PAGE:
Flight pas­sen­ger may face charges for some real mon­key busi­ness

The Washington Times Weekly - - National - By Au­drey Hud­son

An air­line pas­sen­ger with a mar­moset tucked un­der his hat may face crim­i­nal charges of smug­gling the mon­key into the United States from Peru in vi­o­la­tion of health laws and an in­ter­na­tional treaty.

The pas­sen­ger got away with the mon­key busi­ness on his first flight aboard Spirit Air­lines into Fort Laud­erdale, Fla., on Aug. 7. It wasn’t un­til the mar­moset be­gan mon­key­ing around on the male pas­sen­ger’s pony­tail dur­ing the trip to LaGuardia In­ter­na­tional Air­port in New York that the hitch­hiker was ex­posed.

“For­tu­nately, it was not a se­cu­rity is­sue, and nei­ther of them posed a threat to avi­a­tion,” said Chris White, spokesman for the Trans­porta­tion Se­cu­rity Ad­min­is­tra­tion, who re­ferred fur­ther ques­tions to Cus­toms and Border Pro­tec­tion (CBP).

A spokesman there said that the pas­sen­ger did not de­clare the mon­key be­fore en­ter­ing the coun­try and that fines and penal­ties may be as­signed by the U.S. Fish and Wildlife Ser­vice pend­ing an in­ves­ti­ga­tion.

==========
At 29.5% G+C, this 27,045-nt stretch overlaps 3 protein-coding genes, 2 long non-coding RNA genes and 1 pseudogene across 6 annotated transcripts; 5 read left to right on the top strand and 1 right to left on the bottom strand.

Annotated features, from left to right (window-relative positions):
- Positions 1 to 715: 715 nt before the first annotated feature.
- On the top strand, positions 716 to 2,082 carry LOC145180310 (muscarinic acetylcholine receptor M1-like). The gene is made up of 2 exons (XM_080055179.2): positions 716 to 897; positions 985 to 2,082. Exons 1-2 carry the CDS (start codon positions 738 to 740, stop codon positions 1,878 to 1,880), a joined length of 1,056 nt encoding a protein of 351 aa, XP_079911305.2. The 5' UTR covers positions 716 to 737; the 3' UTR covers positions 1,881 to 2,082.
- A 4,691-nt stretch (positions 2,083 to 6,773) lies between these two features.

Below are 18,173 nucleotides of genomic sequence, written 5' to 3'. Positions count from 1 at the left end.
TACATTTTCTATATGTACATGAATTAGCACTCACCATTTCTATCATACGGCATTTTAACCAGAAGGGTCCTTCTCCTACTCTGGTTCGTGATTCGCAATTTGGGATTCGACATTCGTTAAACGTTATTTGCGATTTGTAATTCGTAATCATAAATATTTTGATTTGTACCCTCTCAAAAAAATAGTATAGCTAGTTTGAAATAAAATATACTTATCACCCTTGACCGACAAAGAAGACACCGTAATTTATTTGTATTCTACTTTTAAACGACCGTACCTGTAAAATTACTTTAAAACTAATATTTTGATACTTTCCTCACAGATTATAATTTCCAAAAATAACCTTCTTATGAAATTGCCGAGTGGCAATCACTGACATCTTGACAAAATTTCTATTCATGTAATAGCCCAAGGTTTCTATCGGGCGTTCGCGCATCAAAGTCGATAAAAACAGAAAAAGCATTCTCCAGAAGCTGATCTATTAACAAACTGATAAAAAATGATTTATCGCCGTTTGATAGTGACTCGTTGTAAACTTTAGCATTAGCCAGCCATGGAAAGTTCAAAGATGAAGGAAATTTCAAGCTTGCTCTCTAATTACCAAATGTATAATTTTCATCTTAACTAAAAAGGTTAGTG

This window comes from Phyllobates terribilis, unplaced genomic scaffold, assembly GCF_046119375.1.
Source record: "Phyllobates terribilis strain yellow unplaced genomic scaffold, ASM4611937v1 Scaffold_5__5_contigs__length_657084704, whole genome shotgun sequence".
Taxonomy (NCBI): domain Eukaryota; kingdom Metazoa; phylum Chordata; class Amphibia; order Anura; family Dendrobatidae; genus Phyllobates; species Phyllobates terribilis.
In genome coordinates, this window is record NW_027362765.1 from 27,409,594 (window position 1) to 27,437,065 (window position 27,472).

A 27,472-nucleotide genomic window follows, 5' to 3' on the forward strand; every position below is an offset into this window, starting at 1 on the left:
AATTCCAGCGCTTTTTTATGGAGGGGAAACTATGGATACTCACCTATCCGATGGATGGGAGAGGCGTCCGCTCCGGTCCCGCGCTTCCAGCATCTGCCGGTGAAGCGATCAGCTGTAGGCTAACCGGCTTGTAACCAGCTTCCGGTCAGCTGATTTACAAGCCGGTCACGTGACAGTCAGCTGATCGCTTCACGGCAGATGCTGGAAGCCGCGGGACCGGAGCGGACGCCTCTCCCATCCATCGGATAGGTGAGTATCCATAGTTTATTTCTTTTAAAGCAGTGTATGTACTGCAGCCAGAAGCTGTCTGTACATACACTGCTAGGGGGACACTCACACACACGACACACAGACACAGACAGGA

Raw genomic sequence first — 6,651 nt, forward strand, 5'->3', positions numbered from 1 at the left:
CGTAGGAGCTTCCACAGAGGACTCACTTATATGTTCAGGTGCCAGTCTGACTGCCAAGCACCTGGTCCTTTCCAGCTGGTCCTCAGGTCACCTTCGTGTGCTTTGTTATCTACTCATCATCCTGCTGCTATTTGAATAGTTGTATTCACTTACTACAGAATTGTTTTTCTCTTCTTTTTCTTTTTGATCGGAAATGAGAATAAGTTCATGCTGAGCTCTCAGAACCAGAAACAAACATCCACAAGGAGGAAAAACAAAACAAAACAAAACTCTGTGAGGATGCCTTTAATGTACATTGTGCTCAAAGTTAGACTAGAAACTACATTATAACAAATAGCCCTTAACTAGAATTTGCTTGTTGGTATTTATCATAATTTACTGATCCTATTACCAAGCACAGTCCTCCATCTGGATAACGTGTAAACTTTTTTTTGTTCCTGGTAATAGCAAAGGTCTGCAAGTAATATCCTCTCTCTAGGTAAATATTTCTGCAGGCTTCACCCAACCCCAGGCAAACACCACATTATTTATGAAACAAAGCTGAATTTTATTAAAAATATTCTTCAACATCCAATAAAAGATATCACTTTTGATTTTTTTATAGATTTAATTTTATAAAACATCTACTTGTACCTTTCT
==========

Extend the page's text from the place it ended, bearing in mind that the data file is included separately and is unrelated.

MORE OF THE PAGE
“We don’t know the full de­tails of the hat trick,” said Zachary Mann, spokesman and spe­cial agent for the CBP. “We don’t know if the mon­key was asleep in a rat’s nest of hair un­der the [pas­sen­ger’s] hat or if it was drugged.”

Sandy Cleva, spokes­woman for the wildlife ser­vice, said that the mar­moset is pro­tected un­der the Con­ven­tion on In­ter­na­tional Trade and En­dan­gered Species and that a per­mit is re­quired for im­por­ta­tion to a zoo or re­search fa­cil­ity.

“You can­not im­port a live pri- mate for a per­sonal pet and that is a pub­lic-health law, that is an out­right pro­hi­bi­tion,” said Miss Cleva.

Of­fi­cials are in­ves­ti­gat­ing to see whether wildlife charges are war­ranted, said Miss Cleva, adding that the mon­key will be held in quar­an­tine un­til tests de­ter­mine whether it is car­ry­ing any dis­eases.

Alison Rus­sell, spokes­woman for Spirit Air­lines, said the “mon­key be­came vis­i­ble from un­der­neath the hat dur­ing the flight.”

“When he came out from un­der the hat, he started cling­ing to the pas­sen­ger’s pony­tail,” Miss Rus­sell said.

One gov­ern­ment of­fi­cial said a nearby pas­sen­ger asked the man whether he was aware that there was a mon­key on his head.

“Ap­par­ently, he is a very tiny mon­key,” Miss Rus­sell said.

The flight crew re­ported the in­ci­dent to the ground crew, and the pas­sen­ger and his mon­key were greeted by of­fi­cials from the Port Author­ity of New York and New Jer­sey, de­tained and ques­tioned.

Miss Rus­sell said the air­line is co­op­er­at­ing with the gov­ern­ment agen­cies in the in­ves­ti­ga­tion and re­ferred other ques­tions to the Port Author­ity, which did not re­turn a call for com­ment.

Newspapers in English

Newspapers from USA

© PressReader. All rights reserved.